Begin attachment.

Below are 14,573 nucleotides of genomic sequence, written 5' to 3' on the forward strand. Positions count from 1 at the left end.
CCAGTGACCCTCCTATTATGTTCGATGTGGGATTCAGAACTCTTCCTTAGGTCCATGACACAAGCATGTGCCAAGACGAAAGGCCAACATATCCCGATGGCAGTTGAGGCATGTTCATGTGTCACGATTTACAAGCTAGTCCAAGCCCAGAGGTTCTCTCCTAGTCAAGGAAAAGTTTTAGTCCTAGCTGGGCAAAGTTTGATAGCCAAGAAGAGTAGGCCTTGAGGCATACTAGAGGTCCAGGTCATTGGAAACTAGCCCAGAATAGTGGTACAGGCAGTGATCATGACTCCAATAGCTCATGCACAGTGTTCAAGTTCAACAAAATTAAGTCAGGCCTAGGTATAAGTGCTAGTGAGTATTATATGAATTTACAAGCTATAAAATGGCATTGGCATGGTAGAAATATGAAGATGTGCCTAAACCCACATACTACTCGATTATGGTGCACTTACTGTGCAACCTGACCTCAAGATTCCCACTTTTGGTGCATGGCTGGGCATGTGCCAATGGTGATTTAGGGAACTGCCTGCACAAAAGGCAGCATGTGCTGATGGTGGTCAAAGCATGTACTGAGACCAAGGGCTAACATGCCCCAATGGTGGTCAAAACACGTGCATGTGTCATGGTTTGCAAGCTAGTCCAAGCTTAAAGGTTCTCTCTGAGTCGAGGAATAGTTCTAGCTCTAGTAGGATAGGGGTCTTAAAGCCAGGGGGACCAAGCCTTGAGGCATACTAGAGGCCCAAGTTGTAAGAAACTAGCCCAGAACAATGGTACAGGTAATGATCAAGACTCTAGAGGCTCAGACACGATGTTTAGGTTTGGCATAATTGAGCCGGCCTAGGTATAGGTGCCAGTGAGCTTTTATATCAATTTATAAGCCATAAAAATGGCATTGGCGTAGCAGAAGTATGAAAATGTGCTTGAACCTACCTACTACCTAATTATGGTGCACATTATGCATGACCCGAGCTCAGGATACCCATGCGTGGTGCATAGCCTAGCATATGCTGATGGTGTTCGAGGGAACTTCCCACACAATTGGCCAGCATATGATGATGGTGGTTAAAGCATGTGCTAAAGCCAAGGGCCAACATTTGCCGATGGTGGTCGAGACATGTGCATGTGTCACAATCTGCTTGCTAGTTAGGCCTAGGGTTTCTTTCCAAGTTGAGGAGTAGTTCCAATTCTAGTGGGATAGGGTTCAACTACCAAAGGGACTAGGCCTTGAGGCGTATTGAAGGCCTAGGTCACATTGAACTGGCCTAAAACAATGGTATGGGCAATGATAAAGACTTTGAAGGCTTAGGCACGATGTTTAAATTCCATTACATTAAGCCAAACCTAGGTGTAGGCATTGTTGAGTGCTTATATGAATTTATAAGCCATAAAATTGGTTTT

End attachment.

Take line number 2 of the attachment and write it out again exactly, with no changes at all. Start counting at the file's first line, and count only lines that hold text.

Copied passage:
CCAGTGACCCTCCTATTATGTTCGATGTGGGATTCAGAACTCTTCCTTAGGTCCATGACACAAGCATGTGCCAAGACGAAAGGCCAACATATCCCGATGGCAGTTGAGGCATGTTCATGTGTCACGATTTACAAGCTAGTCCAAGCCCAGAGGTTCTCTCCTAGTCAAGGAAAAGTTTTAGTCCTAGCTGGGCAAAGTTTGATAGCCAAGAAGAGTAGGCCTTGAGGCATACTAGAGGTCCAGGTCATTGGAAACTAGCCCAGAATAGTGGTACAGGCAGTGATCATGACTCCAATAGCTCATGCACAGTGTTCAAGTTCAACAAAATTAAGTCAGGCCTAGGTATAAGTGCTAGTGAGTATTATATGAATTTACAAGCTATAAAATGGCATTGGCATGGTAGAAATATGAAGATGTGCCTAAACCCACATACTACTCGATTATGGTGCACTTACTGTGCAACCTGACCTCAAGATTCCCACTTTTGGTGCATGGCTGGGCATGTGCCAATGGTGATTTAGGGAACTGCCTGCACAAAAGGCAGCATGTGCTGATGGTGGTCAAAGCATGTACTGAGACCAAGGGCTAACATGCCCCAATGGTGGTCAAAACACGTGCATGTGTCATGGTTTGCAAGCTAGTCCAAGCTTAAAGGTTCTCTCTGAGTCGAGGAATAGTTCTAGCTCTAGTAGGATAGGGGTCTTAAAGCCAGGGGGACCAAGCCTTGAGGCATACTAGAGGCCCAAGTTGTAAGAAACTAGCCCAGAACAATGGTACAGGTAATGATCAAGACTCTAGAGGCTCAGACACGATGTTTAGGTTTGGCATAATTGAGCCGGCCTAGGTATAGGTGCCAGTGAGCTTTTATATCAATTTATAAGCCATAAAAATGGCATTGGCGTAGCAGAAGTATGAAAATGTGCTTGAACCTACCTACTACCTAATTATGGTGCACATTATGCATGACCCGAGCTCAGGATACCCATGCGTGGTGCATAGCCTAGCATATGCTGATGGTGTTCGAGGGAACTTCCCACACAATTGGCCAGCATATGATGATGGTGGTTAAAGCATGTGCTAAAGCCAAGGGCCAACATTTGCCGATGGTGGTCGAGACATGTGCATGTGTCACAATCTGCTTGCTAGTTAGGCCTAGGGTTTCTTTCCAAGTTGAGGAGTAGTTCCAATTCTAGTGGGATAGGGTTCAACTACCAAAGGGACTAGGCCTTGAGGCGTATTGAAGGCCTAGGTCACATTGAACTGGCCTAAAACAATGGTATGGGCAATGATAAAGACTTTGAAGGCTTAGGCACGATGTTTAAATTCCATTACATTAAGCCAAACCTAGGTGTAGGCATTGTTGAGTGCTTATATGAATTTATAAGCCATAAAATTGGTTTT